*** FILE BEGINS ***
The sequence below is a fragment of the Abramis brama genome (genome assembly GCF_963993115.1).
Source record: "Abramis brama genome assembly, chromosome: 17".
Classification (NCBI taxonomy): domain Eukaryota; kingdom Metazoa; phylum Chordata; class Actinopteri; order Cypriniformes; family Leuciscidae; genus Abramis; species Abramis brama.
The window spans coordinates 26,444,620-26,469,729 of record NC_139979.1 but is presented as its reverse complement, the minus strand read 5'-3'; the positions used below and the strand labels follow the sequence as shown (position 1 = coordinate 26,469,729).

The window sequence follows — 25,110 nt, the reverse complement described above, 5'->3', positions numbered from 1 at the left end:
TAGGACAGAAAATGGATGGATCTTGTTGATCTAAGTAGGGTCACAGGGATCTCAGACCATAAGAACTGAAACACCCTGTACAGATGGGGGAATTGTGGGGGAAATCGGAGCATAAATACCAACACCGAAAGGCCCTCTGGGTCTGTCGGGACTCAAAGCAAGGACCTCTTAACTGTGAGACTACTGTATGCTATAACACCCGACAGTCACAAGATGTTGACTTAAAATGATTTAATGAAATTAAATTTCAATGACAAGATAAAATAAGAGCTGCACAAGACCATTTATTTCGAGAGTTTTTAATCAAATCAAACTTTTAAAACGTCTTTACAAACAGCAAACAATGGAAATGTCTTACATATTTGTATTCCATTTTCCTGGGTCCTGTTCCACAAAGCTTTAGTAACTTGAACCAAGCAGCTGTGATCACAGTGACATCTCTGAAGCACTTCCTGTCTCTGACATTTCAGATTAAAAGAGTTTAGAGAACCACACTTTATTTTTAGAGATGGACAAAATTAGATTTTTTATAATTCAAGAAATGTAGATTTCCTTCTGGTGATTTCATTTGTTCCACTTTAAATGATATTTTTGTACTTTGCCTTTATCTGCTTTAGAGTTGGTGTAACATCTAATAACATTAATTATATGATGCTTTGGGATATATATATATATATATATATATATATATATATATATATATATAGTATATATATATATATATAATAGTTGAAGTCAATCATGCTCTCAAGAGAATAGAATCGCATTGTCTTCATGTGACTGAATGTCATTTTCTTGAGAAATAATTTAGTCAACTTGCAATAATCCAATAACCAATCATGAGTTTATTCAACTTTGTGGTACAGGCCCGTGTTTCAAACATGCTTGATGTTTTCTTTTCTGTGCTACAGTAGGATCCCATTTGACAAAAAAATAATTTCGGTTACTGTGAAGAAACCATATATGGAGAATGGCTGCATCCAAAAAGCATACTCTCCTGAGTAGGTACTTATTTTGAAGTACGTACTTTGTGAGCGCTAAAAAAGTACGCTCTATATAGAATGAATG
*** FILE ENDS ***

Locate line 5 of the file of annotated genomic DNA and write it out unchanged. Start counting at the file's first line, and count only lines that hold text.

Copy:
The window sequence follows — 25,110 nt, the reverse complement described above, 5'->3', positions numbered from 1 at the left end: